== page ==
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About this poet

Frank Stanford was born August 1, 1948, in Richton, Mississippi. In 1949, he was adopted by Dorothy Gilbert. In 1952, Gilbert married A. F. Stanford, a levee contractor, and the family moved to Arkansas. Stanford grew up in Memphis and the Ozarks of Arkansas.

In 1963, his father died, and Stanford began to attend the Benedictine Academy and Monastery in Subiaco, Arkansas. He entered the University of Arkansas in 1967, where he studied civil engineering and became involved in the Fayetteville literary community. His first poems appeared in journals such as Ironwood, Field, and American Poetry Review.

Stanford married twice. He and his first wife, Linda Mencin, lived in Fayetteville, Arkansas. In 1974 he married the painter Ginny Crouch, and they moved to Eureka Springs, Arkansas, where Stanford worked as a land surveyor. In the early '70s, he and his publisher, Irving Broughton, made a film about his life and work, It Wasn't A Dream, It Was A Flood. The film won the 1975 West Coast Film Festivals Best Experimental Film Award.

Stanford returned to Fayetteville in 1975 and lived with the poet C. D. Wright. He founded Lost Roads Publishers and continued to earn a living as a land surveyor. Between 1971 and 1977, seven volumes of his poetry were published, including The Singing Knives (1971), Ladies from Hell (1974), Field Talk (1975), Constant Stranger (1976), and The Battlefield Where the Moon Says I Love You (1977).

At the age of twenty-nine, on June 3, 1978, Frank Stanford died of self-inflicted gunshot wounds. Stanford's powerful imagination has been praised and elegized by many poets including Thomas Lux, James Dickey, and Franz Wright.


Selected Bibliography

Poetry

Light the Dead See (1991)
Conditions Uncertain & Likely to Pass Away: Tales (1990)
You (1979)
Crib Death (1978)
The Singing Knives (1971)
The Battlefield Where The Moon Says I Love You (1977)
Constant Stranger (1976)
Arkansas Bench Stone (1975)
Shade (1975)
Field Talk (1974)

The Forgotten Madmen of Ménilmontant

after Jacques Prévert

Do not look sadly at days gone by
days below days like a river running under the stars
Do not listen to the blues
or speak often with priests
Do not think the rich women enrolled in the college of nightfall
will always smell the same way

Everytime the tree works the leaves dream

Everytime I carve the dead wing my name
in the dark lamp of the outhouse
I said everytime I cut my name
in the old wood rotten as a tugboat
I know I am always with you

Everytime the schoolboy’s bad moon
dowses blood from the virgin’s stone thighs
I know I am handsome and young and drunk
eternal as a weed

It will not smell the same
Everytime I open a bottle of wine
and see a snake doctor under my bed
I know there is something coming and eternal
like taking off a white coat over the body of the dead

Poets have done this before
Poets have made love and gathered at the cheap joints
they’ve cut their fingers toasting one another’s death

Poets have made love
and remained thick
they’ve gotten cold feet at the crucial moments
when left alone with the students with sad eyes

Do not die in the wintertime
for there is no okra or sailboats

It will not smell the same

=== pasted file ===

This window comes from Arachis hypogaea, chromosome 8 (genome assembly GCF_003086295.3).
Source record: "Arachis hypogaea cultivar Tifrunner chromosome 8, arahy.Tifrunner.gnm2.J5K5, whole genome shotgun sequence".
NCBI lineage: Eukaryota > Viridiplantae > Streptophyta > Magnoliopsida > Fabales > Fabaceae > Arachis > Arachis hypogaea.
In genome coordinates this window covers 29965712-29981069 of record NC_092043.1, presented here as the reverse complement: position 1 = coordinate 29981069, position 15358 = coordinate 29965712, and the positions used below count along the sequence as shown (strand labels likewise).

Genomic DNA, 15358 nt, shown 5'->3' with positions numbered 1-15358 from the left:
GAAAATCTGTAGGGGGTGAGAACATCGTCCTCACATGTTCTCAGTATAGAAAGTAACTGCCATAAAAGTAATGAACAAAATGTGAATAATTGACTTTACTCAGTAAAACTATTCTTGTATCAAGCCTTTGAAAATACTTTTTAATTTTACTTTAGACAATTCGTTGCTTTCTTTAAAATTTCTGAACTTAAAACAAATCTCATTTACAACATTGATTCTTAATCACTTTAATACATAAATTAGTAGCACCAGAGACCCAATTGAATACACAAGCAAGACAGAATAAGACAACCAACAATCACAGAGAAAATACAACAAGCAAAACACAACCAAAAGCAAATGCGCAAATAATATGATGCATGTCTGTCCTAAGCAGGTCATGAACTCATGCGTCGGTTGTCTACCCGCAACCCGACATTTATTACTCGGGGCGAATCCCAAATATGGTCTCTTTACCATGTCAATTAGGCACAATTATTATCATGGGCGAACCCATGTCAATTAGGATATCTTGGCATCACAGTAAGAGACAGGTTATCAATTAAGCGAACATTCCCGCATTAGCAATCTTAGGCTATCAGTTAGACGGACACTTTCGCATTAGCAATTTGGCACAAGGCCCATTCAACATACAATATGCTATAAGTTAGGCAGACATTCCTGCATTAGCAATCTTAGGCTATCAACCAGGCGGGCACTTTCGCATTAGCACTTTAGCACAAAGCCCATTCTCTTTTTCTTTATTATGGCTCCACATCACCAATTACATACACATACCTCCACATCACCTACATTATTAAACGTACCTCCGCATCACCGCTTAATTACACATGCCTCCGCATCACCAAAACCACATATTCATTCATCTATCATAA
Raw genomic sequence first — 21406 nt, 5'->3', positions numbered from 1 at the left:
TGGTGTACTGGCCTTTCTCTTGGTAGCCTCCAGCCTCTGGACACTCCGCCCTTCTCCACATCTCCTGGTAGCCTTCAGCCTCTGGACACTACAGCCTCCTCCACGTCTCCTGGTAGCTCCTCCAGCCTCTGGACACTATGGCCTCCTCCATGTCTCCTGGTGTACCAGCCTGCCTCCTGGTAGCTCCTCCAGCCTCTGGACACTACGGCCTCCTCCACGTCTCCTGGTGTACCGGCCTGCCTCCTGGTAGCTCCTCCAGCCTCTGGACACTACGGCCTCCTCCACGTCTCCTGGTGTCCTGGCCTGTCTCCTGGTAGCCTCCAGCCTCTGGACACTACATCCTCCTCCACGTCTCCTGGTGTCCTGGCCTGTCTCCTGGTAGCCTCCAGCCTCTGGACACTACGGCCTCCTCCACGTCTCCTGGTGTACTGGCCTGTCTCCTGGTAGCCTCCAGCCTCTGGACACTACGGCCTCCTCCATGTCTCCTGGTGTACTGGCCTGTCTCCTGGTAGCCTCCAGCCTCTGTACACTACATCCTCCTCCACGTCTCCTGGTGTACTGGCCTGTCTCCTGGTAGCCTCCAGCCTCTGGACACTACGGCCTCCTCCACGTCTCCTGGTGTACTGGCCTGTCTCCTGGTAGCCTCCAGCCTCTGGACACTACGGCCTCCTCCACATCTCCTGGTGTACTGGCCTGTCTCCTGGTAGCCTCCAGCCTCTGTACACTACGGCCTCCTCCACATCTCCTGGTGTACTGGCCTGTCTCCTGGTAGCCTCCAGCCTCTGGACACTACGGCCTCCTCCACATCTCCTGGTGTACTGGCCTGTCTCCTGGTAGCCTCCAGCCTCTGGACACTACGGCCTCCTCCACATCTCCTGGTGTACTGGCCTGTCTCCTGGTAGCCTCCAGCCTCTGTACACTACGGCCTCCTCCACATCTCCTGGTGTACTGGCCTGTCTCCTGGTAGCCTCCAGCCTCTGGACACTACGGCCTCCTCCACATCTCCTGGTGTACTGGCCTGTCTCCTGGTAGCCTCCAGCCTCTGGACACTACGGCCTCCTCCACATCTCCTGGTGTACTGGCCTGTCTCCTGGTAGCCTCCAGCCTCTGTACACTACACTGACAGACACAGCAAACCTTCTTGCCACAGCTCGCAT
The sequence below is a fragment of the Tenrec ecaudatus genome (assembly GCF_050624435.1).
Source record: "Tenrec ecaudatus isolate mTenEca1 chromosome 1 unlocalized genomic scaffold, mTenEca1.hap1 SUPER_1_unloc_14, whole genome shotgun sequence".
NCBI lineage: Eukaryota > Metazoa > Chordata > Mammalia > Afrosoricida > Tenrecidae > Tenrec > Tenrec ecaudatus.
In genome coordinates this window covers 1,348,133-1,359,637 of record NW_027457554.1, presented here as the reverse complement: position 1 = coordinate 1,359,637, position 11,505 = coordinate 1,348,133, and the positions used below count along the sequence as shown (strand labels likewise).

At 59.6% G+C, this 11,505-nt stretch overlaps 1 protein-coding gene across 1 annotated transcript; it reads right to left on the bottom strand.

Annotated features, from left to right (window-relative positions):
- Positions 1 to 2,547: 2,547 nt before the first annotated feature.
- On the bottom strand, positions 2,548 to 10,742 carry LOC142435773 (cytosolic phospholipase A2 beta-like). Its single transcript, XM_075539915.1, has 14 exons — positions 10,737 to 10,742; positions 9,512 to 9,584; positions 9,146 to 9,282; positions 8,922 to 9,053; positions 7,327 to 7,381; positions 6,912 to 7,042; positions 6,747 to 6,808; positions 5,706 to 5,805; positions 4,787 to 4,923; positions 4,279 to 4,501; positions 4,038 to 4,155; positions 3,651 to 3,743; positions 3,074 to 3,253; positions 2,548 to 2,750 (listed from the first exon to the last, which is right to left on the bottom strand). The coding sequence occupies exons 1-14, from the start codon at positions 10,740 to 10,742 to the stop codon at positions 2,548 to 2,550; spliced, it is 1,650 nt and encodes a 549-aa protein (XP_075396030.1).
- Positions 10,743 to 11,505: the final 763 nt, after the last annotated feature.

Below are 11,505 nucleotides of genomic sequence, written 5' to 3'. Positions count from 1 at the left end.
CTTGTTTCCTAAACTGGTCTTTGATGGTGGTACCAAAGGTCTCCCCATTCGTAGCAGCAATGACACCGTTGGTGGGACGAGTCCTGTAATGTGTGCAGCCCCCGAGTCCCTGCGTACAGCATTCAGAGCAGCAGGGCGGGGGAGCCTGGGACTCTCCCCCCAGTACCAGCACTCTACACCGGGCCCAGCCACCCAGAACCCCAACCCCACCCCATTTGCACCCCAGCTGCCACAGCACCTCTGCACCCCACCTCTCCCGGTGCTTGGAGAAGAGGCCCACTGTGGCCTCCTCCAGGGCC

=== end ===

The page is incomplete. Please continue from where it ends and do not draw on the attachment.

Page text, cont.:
that twig of blood or the chiffonier

Do not listen to hunting dogs in autumn
or tie yellow flies for the small lips of desperate friends

Poets have done this before
and they’ve wandered off alone and unheard of
to bury the caul of their own stillborn

Like a voice the odor has changed

Dust under the hooves of a horse
running side by side with the fog
a book in the hands of a fool

Cheese and fish and spinsters
are the body of the poet
for the poet does not eat black bread
he gives it to the poor

Everytime a mare throws a foal in an exile’s country
I know I am with you
a gun in the hand of a fool

The poet forgets in remembrance of you
he is the lunatic’s left hand man
on Sundays the acolyte of the moon
he is night following other nights
the eyes of the blind
the stranger your wife leaves with
when you’re still talking with your youth
stowed away on the ship of death
and it will not smell the same

Everytime I see a young man
tuck his knife back in his vest
I want to say forget it and drink

From What About This: Collected Poems of Frank Stanford. Copyright © 2015 by Ginny Crough and C. D. Wright, Estate of Frank Stanford. Reprinted with the permission of The Permissions Company, Inc., on behalf of Copper Canyon Press.

From What About This: Collected Poems of Frank Stanford. Copyright © 2015 by Ginny Crough and C. D. Wright, Estate of Frank Stanford. Reprinted with the permission of The Permissions Company, Inc., on behalf of Copper Canyon Press.

Frank Stanford, 1973

Frank Stanford

Frank Stanford was born August 1, 1948, in Richton, Mississippi.

by this poet

poem

after Nicanor Parra

The truth is we both attended
The same boys’ school.
Reformatory, whatever you want to call it.
You were a big dick—I know you don’t remember me,
Always stealing coins
From the collection for a Sunday matinee.

You used to confess you fucked the young

poem

after Nicanor Parra

The truth is we both attended
The same boys’ school.
Reformatory, whatever you want to call it.
You were a big dick—I know you don’t remember me,
Always stealing coins
From the collection for a Sunday matinee.

You used to

poem

Some bad whiskey
I drink by myself
just like you
when this wind
blows as it does
in the delta
where a lost hearing aid
can be taken
for a grub worm
when the black constellations
make you swim backwards
in circles of blood
stableboys ruin their hands